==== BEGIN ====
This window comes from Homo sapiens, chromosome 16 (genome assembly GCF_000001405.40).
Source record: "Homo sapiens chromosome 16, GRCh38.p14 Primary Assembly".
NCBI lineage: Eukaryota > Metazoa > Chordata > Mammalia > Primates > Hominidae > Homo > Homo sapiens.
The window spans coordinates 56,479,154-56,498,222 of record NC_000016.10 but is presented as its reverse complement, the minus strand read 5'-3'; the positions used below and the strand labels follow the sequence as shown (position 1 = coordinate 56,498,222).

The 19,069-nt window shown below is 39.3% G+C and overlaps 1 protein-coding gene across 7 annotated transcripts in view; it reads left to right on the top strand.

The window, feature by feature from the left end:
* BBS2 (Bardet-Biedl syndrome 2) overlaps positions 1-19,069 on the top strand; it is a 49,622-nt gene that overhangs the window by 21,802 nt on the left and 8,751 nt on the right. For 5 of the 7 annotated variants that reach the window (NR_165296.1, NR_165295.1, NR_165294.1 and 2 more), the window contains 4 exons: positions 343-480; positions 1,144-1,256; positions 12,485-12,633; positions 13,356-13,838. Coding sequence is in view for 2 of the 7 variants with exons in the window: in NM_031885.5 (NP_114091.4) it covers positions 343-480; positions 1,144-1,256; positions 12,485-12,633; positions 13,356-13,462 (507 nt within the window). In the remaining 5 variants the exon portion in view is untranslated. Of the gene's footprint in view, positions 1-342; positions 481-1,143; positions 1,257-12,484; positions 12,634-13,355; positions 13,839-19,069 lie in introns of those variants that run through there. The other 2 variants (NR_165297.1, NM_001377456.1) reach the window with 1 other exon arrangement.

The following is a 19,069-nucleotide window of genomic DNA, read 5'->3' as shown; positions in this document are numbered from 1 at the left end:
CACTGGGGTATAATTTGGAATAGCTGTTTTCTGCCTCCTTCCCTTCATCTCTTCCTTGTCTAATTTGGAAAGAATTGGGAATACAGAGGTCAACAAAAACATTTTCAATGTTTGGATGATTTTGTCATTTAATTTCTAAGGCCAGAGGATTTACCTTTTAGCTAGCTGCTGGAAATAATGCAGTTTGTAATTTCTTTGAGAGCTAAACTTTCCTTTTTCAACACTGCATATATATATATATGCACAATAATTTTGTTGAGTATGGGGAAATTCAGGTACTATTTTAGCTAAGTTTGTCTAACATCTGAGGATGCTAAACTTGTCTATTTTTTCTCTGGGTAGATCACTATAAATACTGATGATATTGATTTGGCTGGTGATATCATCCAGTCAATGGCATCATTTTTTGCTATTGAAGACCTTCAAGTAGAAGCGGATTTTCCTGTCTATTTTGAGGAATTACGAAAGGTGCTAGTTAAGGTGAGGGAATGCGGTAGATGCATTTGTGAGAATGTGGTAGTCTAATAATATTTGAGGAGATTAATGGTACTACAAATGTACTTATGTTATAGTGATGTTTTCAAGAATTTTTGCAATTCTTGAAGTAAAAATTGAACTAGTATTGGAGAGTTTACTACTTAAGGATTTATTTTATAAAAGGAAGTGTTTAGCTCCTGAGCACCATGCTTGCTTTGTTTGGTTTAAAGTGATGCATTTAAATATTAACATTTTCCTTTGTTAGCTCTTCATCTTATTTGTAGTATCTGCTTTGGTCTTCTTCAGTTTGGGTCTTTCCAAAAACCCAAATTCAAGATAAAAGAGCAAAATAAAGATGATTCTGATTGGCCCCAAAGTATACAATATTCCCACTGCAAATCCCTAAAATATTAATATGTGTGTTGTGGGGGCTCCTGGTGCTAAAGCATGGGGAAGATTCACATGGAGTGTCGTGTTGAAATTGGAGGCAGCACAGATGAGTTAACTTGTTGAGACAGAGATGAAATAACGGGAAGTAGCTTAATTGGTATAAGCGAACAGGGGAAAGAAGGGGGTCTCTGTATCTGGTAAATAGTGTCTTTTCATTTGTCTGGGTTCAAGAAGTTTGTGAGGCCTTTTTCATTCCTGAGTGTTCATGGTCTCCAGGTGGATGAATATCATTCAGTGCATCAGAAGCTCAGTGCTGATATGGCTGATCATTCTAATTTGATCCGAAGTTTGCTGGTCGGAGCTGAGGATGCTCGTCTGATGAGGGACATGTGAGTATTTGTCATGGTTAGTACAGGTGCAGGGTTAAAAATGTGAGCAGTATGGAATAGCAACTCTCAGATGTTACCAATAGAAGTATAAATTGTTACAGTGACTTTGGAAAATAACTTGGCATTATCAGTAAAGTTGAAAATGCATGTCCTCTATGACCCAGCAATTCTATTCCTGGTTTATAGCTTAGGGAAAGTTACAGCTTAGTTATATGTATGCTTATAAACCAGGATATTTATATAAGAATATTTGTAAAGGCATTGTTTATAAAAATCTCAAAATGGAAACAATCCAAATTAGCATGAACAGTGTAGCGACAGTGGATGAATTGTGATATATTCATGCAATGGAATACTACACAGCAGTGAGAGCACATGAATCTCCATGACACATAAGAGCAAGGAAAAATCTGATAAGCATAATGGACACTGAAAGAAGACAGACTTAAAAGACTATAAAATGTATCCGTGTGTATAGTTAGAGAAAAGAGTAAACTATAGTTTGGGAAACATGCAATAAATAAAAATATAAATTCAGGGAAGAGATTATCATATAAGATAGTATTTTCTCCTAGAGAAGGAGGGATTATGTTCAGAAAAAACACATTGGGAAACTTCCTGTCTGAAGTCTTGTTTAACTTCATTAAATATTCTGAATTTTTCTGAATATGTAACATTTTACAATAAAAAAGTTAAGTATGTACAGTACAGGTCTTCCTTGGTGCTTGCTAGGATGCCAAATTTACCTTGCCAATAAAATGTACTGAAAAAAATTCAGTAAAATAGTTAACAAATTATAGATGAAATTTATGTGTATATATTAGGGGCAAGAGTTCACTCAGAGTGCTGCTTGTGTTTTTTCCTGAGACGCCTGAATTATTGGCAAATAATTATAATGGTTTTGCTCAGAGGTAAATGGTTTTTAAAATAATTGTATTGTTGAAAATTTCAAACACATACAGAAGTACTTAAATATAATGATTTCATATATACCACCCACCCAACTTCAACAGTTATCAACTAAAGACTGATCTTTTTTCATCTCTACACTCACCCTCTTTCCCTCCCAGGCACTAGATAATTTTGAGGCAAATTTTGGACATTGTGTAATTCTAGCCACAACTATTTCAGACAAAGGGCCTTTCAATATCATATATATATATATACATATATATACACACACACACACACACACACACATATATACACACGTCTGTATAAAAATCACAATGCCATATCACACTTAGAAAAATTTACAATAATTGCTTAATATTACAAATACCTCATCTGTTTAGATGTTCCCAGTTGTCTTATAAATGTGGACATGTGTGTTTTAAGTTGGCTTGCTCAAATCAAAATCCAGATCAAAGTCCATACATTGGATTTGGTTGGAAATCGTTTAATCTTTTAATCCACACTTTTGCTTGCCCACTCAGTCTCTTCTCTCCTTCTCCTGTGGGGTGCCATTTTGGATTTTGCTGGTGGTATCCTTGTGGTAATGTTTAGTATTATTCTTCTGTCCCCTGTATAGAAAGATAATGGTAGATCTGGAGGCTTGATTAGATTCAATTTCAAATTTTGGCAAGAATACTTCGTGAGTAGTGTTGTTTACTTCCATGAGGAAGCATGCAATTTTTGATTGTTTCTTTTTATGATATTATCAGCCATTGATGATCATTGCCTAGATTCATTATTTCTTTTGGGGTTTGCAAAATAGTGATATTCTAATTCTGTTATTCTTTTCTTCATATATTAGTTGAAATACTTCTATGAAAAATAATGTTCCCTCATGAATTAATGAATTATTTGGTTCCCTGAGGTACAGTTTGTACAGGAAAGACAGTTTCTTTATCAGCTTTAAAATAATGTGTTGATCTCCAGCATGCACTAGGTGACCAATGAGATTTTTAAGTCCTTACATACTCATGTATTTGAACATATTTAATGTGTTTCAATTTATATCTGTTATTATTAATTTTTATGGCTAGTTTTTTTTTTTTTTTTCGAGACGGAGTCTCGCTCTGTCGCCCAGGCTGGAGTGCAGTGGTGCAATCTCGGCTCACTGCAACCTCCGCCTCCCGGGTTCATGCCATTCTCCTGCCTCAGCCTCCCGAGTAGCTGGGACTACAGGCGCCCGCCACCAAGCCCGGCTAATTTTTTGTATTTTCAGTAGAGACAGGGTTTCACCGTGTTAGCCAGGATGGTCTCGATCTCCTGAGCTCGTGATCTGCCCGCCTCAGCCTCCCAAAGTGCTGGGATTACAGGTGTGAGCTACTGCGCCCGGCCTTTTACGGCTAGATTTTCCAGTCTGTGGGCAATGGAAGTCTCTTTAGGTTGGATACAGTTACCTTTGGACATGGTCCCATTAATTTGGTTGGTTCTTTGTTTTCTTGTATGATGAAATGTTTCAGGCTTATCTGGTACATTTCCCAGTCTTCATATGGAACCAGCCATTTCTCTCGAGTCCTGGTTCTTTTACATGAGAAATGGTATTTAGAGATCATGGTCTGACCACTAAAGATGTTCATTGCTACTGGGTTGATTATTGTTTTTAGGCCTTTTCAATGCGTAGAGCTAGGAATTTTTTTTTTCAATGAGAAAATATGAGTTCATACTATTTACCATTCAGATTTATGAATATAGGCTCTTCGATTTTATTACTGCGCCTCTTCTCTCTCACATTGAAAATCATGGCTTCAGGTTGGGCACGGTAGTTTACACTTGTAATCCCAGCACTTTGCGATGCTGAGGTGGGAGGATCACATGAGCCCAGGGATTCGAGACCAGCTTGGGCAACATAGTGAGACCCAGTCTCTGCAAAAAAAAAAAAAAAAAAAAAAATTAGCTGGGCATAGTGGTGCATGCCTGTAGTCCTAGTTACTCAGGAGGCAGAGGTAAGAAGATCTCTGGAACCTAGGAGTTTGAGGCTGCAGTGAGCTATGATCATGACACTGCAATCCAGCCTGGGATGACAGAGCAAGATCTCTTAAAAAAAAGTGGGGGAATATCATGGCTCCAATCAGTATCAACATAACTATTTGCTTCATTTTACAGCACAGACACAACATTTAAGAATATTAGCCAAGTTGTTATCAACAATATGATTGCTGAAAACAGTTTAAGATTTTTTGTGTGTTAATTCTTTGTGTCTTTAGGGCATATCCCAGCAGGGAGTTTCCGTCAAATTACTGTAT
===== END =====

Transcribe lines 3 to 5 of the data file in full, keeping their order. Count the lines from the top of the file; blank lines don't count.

NCBI lineage: Eukaryota > Metazoa > Chordata > Mammalia > Primates > Hominidae > Homo > Homo sapiens.
The window spans coordinates 56,479,154-56,498,222 of record NC_000016.10 but is presented as its reverse complement, the minus strand read 5'-3'; the positions used below and the strand labels follow the sequence as shown (position 1 = coordinate 56,498,222).

The 19,069-nt window shown below is 39.3% G+C and overlaps 1 protein-coding gene across 7 annotated transcripts in view; it reads left to right on the top strand.